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 December 14, 2009   •   VOL. 47, NO. 21   •   Oakland, CA
News in Brief

Visit from St. Nick
The shoes of students at Christ the King School in Irondequoit, N.Y., each hold a candy cane and a card during a celebration of St. Nicholas’ feast day. Students put their shoes filled with toiletries in the hallway for a collection by the Red Cross. While the students were in class, “St. Nicholas” replaced the toiletries with cards and candy canes.
Protest at Ft. Benning
Young people join a rally at the gates of the Western Hemisphere Institute for Security Cooperation at Fort Benning near Columbus, Ga., Nov. 22. Formerly known as the School of the Americas, the institute trains military personnel from Latin American countries and its graduates have been responsible for murders of Church personnel.

13 embryonic stem-cell lines approved for funding
WASHINGTON (CNS) — Thirteen human embryonic stem-cell lines have been approved for use in federally funded research and approval of many more lines is expected to follow, the head of the National Institutes of Health announced Dec. 2. Dr. Francis S. Collins, who took over as NIH director in August, said it was a “significant day” in the efforts to achieve President Barack Obama’s goal of “a loosening up of what had been considered too stringent requirements” for federal funding of research involving human embryonic stem cells.

Collins said the 13 stem-cell lines were approved after NIH staff determined that the scientists who created the lines had followed the “very detailed informed consent process” outlined in NIH guidelines published in July. “In accordance with the guidelines, these stem-cell lines were derived from embryos that were donated under ethically sound informed consent processes,” said Collins.

When the final guidelines were published, Cardinal Justin Rigali of Philadelphia, then chair of the bishops’ Committee on Pro-Life Activities, said they ignored the comments of tens of thousands of Americans who expressed opposition to embryonic stem-cell research during the public comment period and failed to respect “existing federal law against funding research in which human embryos are harmed or destroyed.”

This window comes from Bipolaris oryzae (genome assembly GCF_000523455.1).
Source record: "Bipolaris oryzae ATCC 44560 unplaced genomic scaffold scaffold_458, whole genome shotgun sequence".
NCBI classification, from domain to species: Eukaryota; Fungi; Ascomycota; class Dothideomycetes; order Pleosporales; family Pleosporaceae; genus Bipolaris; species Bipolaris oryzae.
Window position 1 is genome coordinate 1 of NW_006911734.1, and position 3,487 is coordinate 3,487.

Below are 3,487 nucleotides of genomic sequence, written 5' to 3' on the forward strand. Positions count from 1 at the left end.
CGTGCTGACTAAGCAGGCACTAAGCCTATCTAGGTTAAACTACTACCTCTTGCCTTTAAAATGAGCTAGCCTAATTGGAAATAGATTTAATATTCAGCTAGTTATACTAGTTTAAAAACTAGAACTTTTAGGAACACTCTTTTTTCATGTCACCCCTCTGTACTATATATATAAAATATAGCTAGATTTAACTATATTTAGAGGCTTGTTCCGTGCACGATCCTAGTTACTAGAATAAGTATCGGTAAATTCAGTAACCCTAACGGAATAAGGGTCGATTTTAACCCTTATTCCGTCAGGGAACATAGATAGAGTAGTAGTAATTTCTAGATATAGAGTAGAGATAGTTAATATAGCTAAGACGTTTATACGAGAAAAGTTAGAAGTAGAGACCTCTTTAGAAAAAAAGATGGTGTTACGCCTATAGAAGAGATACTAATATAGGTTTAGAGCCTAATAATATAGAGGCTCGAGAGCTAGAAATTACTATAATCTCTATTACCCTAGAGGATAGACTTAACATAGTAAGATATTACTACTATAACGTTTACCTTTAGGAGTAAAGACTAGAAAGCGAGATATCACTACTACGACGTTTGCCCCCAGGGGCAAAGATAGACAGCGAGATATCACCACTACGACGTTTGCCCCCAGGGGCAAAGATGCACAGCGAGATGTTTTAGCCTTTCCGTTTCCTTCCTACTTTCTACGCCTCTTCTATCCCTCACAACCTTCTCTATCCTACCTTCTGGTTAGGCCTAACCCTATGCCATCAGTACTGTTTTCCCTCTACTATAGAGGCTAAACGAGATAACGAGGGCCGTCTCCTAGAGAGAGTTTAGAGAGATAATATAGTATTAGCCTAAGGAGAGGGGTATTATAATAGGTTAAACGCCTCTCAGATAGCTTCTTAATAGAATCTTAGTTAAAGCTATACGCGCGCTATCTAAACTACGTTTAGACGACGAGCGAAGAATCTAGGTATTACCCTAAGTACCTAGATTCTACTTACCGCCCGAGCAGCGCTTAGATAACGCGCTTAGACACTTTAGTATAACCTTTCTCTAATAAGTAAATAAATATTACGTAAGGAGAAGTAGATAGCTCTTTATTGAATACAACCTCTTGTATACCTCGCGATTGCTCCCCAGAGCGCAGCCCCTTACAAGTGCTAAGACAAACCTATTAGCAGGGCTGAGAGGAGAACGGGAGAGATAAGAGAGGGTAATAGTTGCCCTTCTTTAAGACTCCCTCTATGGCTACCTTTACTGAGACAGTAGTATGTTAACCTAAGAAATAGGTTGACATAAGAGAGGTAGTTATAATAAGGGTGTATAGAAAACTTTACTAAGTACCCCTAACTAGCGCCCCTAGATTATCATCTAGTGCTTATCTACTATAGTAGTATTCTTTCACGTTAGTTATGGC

SF Archdiocese to appeal ruling on property taxes

SAN FRANCISCO (CNS) — The San Francisco Archdiocese said it was confident a civil court would rule in its favor over a determination by a city tax appeals board that the archdiocese owes millions of dollars in unpaid property transfer taxes.

In a unanimous ruling Nov. 30, San Francisco’s Transfer Tax Appeals Board said the archdiocese must pay property transfer taxes for moving church properties from one nonprofit entity to another. According to the board, the archdiocese owes $14.4 million.

In a statement released the same day, the archdiocese said that more than 19 months ago, it presented “a straightforward transaction” requesting to change the titles of ownership on various pieces of property, including churches, vacant lots, apartment buildings, schools and storefronts around the city. But it said it has faced “inexcusable delays and, at times, arrogance” from the city’s Office of the Assessor-Recorder in its handling of the request.

According to the archdiocese, the transfers were part of an internal reorganization and not subject to taxation according to the law on intrachurch property transfers.

Irish Mercy Sisters pledge $191 million to abuse victims

DUBLIN, Ireland (CNS) — Ireland’s Sisters of Mercy have pledged to contribute an additional 128 million euros ($191 million) to compensate victims of abuse in government schools and orphanages run by the order. That equals the amount that 18 religious orders — including the Sisters of Mercy — agreed to pay under terms of a 2002 deal with the Irish government.

The Christian Brothers announced in late November they would contribute an additional 161 million euros ($239 million). Four other religious congregations have also announced additional contributions.

In May, an independent commission on child abuse issued a report that said a climate of fear created by pervasive, excessive and arbitrary punishment permeated most of Ireland’s residential care institutions for children and all those run for boys from 1940 through the 1970s.